History

Philadelphian Caroline Earle White, a pioneer in the animal welfare movement, founded the Women’s Humane Society in 1869.  Originally a branch of the Pennsylvania SPCA, the Pennsylvania Women’s SPCA (as it was called then) soon became a completely independent organization.  In 1988, the name was changed to the Women’s Humane Society.

Under the direction of the all-female board of directors, the Society became the first organization in the United States to offer unwanted animals a chance for a new home at its adoption center.  It also offered the first humane education program in Pennsylvania, offered the first animal ambulance service, and the first low-cost veterinary hospital for animals associated with an animal shelter.  The Society raised public awareness about the issue of cruelty to animals and its agents sought to educate, and prosecute if necessary, those people who mistreated their pets.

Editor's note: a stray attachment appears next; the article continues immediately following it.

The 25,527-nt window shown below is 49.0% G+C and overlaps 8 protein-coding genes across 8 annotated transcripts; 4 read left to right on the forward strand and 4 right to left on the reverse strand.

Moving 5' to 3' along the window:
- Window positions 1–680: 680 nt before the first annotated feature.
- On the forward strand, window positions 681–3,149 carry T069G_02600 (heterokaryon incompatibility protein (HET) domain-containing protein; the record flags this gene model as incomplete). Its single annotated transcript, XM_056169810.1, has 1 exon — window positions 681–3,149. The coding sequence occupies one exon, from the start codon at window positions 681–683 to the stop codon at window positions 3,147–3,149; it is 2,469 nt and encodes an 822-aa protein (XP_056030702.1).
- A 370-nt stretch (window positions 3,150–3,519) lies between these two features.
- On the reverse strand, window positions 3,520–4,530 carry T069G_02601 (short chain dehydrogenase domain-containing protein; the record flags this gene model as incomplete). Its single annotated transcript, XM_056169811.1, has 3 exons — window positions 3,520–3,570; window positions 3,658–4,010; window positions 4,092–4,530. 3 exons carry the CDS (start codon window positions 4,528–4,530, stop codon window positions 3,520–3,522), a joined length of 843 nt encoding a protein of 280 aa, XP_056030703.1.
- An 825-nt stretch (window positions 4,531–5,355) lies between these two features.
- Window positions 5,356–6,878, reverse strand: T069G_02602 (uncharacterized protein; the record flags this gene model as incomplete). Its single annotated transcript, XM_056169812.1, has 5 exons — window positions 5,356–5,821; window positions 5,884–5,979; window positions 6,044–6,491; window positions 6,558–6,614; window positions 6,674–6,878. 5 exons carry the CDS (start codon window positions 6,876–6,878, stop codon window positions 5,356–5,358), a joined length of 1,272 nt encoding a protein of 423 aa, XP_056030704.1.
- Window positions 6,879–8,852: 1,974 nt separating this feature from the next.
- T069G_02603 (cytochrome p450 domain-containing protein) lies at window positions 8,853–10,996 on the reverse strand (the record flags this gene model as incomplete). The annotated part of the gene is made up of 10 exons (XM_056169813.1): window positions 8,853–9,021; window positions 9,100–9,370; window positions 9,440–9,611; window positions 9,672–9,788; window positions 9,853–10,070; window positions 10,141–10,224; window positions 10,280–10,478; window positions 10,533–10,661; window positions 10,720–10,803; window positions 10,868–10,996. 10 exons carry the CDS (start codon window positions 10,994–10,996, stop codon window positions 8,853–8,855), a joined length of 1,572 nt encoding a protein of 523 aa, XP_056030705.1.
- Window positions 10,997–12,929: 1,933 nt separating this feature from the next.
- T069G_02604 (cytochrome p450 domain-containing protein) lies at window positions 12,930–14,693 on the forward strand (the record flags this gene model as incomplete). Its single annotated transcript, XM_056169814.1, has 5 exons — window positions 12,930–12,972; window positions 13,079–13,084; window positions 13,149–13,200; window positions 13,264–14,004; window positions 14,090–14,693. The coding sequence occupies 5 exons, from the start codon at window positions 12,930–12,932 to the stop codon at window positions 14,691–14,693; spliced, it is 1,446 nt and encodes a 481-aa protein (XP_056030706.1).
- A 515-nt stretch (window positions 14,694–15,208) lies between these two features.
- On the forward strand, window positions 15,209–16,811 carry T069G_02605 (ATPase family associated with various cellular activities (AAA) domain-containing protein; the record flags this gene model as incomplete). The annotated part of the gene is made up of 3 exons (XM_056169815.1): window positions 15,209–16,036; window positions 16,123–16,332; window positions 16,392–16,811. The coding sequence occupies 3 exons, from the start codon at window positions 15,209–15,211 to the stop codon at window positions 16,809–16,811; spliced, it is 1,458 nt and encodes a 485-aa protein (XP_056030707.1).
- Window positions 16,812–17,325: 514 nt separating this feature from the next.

The women were also very involved in improving conditions for livestock, particularly cows and horses.  Horses during the late 1800s into the early 1900s were often overworked and beaten and deprived of water for long periods.  Agents of the Society roamed the city, urging horse owners to take better care of their animals and prosecuted them if they did not.  The women built fountains and set up horse watering stations during the hot summer months so that finding a place to water horses was never a problem.  They lobbied Congress about the way in which cattle were transported by train with no food or water and were instrumental in affecting new laws regarding the treatment of livestock.

 Time took a toll on the Society’s building in North Philadelphia.  It was literally falling apart at the time the Society made the decision to move to a new, environmentally friendly building in Bensalem in 1993.  While the Society’s location may have changed, the commitment to homeless and abused animals has remained as strong as ever.